Music Is His Passion
Although Yonatan makes his talent look easy, he says it is 99 percent hard work and one percent talent. For many, many years, he practiced many hours a day. Now that he has to balance his life’s work with family, he can pull it off with less practice time. And, now that he has completed the full-time part of his studies, he is going to consider doing more concerts while launching a concert series, such as his upcoming performance at the Gordon Center.
Yonatan most enjoys performing the Three Bs: Bach, Beethoven, and Brahms. But
he enjoys contemporary Jewish music, as well. “Jewish music has always been influenced by the music of the world around us. That was the case in Spain, in Poland, and in Morocco,” notes Yonatan. “The nature of music has that it has no boundaries. There are many different trends in Jewish music today, all related to trends in music in general. The majority of musical trends, at least those in popular Western culture, are not aiming for depth, whether musically, emotionally, or spiritually. I would argue, however, that it is merely a reflection of popular general culture. In the same way that this culture affects us on a general level, it naturally affects our music as well. Therefore, I do not find those musical trends particularly jarring more than any other area of our modern life; I would probably just prefer to listen to other music. There are very good things starting to happen in Jewish music, mostly in Israel, and I actually enjoy listening to a lot of that music very much.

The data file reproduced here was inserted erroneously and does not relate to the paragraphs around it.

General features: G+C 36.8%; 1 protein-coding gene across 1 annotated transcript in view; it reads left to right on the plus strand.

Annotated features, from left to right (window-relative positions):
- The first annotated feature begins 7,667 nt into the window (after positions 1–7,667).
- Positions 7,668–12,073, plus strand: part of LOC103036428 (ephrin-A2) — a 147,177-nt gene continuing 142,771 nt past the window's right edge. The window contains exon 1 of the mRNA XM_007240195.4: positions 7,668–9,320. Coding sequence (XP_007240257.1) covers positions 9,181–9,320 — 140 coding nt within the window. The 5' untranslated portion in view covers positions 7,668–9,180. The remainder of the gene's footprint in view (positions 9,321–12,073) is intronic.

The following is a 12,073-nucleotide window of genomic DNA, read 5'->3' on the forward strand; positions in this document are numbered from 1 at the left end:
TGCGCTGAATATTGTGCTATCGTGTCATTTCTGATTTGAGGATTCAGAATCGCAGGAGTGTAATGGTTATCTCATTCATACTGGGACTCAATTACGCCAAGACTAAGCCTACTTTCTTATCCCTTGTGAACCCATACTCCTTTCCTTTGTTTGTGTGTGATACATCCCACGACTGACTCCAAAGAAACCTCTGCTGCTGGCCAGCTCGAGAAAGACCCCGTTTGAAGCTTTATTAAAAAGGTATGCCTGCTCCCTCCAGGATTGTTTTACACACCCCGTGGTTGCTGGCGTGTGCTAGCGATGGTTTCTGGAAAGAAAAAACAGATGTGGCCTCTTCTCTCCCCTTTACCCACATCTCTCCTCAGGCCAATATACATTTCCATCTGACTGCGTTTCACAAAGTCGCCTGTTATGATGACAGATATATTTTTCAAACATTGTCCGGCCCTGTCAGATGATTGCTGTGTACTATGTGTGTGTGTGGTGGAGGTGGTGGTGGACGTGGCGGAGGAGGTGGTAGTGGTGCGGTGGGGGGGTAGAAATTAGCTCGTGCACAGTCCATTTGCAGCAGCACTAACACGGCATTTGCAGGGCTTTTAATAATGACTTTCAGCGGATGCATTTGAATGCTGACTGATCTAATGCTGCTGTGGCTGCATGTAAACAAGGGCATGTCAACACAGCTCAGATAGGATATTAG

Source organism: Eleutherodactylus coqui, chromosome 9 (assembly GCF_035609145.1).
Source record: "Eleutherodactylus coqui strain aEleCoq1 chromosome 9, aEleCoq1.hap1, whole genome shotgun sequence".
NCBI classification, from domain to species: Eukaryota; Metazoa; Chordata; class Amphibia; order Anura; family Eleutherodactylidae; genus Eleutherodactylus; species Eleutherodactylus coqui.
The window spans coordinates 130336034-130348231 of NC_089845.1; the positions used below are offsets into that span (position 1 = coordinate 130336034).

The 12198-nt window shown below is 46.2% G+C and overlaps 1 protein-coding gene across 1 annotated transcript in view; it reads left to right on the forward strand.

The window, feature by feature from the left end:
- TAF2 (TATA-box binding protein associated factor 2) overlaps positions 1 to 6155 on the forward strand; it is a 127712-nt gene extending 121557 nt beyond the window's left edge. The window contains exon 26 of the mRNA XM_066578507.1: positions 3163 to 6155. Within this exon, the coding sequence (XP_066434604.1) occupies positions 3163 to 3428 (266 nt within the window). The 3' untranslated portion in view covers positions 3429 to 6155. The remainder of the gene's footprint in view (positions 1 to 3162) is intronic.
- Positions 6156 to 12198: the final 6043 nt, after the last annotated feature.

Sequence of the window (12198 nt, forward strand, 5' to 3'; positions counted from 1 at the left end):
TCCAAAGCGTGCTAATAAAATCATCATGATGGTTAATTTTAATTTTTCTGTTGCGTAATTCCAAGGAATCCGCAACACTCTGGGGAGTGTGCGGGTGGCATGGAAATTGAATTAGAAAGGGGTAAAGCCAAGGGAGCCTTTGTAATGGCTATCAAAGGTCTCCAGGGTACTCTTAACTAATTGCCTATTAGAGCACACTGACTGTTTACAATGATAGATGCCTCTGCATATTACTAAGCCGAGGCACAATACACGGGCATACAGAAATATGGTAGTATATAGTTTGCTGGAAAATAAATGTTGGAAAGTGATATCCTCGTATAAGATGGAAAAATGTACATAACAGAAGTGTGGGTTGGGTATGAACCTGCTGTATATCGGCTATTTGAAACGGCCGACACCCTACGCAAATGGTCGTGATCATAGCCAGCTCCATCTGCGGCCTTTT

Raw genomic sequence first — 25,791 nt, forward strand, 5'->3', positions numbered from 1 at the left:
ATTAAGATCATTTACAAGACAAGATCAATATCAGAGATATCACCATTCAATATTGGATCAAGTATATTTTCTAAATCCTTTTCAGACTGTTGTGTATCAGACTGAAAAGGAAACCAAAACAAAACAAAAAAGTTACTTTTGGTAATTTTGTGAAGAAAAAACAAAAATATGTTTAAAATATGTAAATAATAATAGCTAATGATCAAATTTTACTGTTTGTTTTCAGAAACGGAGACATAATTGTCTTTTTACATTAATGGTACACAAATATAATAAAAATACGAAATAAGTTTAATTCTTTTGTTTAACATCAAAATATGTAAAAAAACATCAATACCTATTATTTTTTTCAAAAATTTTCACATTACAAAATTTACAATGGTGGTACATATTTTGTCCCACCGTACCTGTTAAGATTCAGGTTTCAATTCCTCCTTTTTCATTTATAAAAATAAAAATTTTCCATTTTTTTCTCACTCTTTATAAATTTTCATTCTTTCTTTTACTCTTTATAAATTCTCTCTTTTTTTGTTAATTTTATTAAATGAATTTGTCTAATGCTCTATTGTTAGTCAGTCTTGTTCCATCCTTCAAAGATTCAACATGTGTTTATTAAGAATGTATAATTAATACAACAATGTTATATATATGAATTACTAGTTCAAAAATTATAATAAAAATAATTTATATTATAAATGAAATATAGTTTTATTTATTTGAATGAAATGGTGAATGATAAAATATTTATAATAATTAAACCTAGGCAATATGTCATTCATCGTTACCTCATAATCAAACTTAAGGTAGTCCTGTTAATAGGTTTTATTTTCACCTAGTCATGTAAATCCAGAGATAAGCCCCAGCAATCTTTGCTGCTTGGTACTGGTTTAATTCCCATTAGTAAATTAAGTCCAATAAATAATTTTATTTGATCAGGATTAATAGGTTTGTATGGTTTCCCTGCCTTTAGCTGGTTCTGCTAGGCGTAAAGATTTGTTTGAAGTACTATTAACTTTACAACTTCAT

“I was seven when I started to play violin; I was ‘old,’” Yonatan jests. “I didn’t have a classic child prodigy type of life; my wife did. I liked music, and I practiced a little, but not too much. If it were not for my parents’ encouragement, I would have stopped many, many times along the way. Then, somewhere around the age of 16, I decided this is what I really, really need and what I wanted to do with my life. I started practicing a lot and, baruch Hashem, eventually things came together very well. Music has become my life, my passion….What I most enjoy are the moments when I can feel the energy from Hashem that flows from my heart into my mind, and connects me with the music with the people listening. It is truly a unique and powerful experience.”
ã Margie Pensak-2015